New York

Steve Gianakos

Droll Kolbert Gallery

Steve Gianakos has been for some time a master of the cosy, unruly materials which comprise his encyclopedic mischiefs of Americana—shabby, homespun curio items of cardboard and foil. Recently, the fabricated objects, which are in a sense cartoons of their own clumsy object-hood, have given way to straightforward two-dimensional cartoons.

Cartoons are a good medium for artists titillated by the more vernacular mechanisms of communication. The cartoons of Neil Jenny, William Wegman, and Gianakos underscore one of the peculiarities of ’70s art: the decadence of represented imagery and the simultaneous resurrection of that imagery. Jenny’s large canvases find the drawing painted and expensive; Wegman’s high intellectual content and the “I don’t know how to draw” style (of the jaded sophisticate) are far from the best middle-brow cartoons printed. Gianakos does the opposite of Jenny by drawing the painting, and the opposite of Wegman by using a much more mundane drawing style (coloring-book outlines) done with higher craftsmanship and dumb content.

Pig-Pong, a large, five-panel piece, takes up the entire length of one wall with a cinematic (or rather, storyboardlike) procession of two pigs, volleying from serve to fault. It’s painful. It hurts the smart bourgeois’ reverence for art to be so “outdumbed” by it.

Gianakos’s poker-faced attitude is heir both to Duchamp’s “This Is Art” and Magritte’s “This is not a pipe.” Dumbfounded, we plow through more of his bad-joke captions and their grand-style illustrations. The scale difference between the import of the silly, verbal non-puns and the elegant form and execution of the work is mind-boggling. The work’s humor depends on a type of teasing s/m that relies merely on the lifted pinkie as an instrument of punishment. There is also “dirt” in the imagery itself. Mexican Blow Job, Hand Job, Repos, and Whole in One are all coyly homosexual and bestial in theme, and filthily heterosexual in devotion.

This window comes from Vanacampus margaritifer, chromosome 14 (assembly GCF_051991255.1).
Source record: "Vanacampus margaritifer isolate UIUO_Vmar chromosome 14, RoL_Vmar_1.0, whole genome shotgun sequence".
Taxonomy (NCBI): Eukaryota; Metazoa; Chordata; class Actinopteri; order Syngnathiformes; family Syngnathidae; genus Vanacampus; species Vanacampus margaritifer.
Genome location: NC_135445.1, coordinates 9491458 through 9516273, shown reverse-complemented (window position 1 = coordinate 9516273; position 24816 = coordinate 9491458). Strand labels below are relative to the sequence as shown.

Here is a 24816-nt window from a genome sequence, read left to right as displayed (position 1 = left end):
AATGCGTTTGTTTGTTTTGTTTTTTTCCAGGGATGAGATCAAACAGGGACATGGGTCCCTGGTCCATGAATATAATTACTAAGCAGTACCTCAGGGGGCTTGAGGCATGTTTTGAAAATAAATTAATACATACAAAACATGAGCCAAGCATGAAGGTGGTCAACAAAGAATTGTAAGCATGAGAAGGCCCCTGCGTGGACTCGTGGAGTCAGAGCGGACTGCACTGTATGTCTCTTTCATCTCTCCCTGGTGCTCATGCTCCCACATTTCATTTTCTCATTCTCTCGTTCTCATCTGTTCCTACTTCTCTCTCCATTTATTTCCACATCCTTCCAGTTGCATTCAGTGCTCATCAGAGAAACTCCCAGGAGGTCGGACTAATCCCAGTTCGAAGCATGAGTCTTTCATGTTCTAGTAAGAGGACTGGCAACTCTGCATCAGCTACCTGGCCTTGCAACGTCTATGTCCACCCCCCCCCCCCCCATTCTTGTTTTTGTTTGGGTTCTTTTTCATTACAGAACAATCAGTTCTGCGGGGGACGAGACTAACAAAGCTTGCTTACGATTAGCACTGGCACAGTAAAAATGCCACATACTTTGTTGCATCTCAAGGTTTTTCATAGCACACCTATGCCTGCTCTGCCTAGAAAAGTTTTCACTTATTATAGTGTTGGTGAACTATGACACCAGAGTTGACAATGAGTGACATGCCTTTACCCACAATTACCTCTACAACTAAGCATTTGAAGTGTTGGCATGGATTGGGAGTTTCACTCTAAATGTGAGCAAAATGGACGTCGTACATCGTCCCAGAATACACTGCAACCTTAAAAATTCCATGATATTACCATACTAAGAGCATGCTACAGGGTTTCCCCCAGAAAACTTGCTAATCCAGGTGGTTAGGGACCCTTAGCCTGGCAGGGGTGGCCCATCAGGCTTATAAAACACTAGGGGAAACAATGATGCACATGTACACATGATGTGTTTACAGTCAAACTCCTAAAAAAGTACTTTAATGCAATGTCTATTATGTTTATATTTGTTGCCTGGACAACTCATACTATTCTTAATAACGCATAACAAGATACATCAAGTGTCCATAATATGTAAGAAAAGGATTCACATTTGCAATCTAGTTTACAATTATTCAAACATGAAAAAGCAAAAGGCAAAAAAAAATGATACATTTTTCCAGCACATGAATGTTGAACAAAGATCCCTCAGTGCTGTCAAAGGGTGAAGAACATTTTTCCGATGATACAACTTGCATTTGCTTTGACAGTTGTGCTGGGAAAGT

The piece which distinguishes itself as most fit to print in Artforum (by transferring most of its perversities into class consciousness) is The Boss’s Wife. It’s a narrative developed on a single panel, within the framework of a limousine in which chauffeur, boss’s wife, and dog swap roles and activities, with the dog ending up in the driver’s seat. The event depicted is a cross-class screwing, the great redeeming value of which we can all appreciate, regardless of where our sympathies lie.

Elsewhere, in a large color picture called Freak Out, two creatures who couldn’t have come from worlds farther apart encounter each other face to face. The psychological momentum is all there, as well as the ease of Gianakos’ sweeping line and lovely industrial coloration. The main highlight, however, is in a detail, a tiny episode which, for me at least, stole the show. In Peppermint Stick, Little Girl? the fancied-up stick-figure protagonists do just what you might think, except that the girl kicks the man in the shin. He in turn taps his cigarette ashes onto the little brat’s head. They fall like a coughing volcano; it’s a most picturesque encapsulation of stupifying meanness.

Cartoons are a commercial medium which thrives on a libertine attitude; they can be extreme in content and still get printed because of their distance from realism; in fact, that is their point. Gianakos steps into this contextual issue with gusto. It’s a perverse set-up the artist devised in order to trap himself.

—Edit DeAk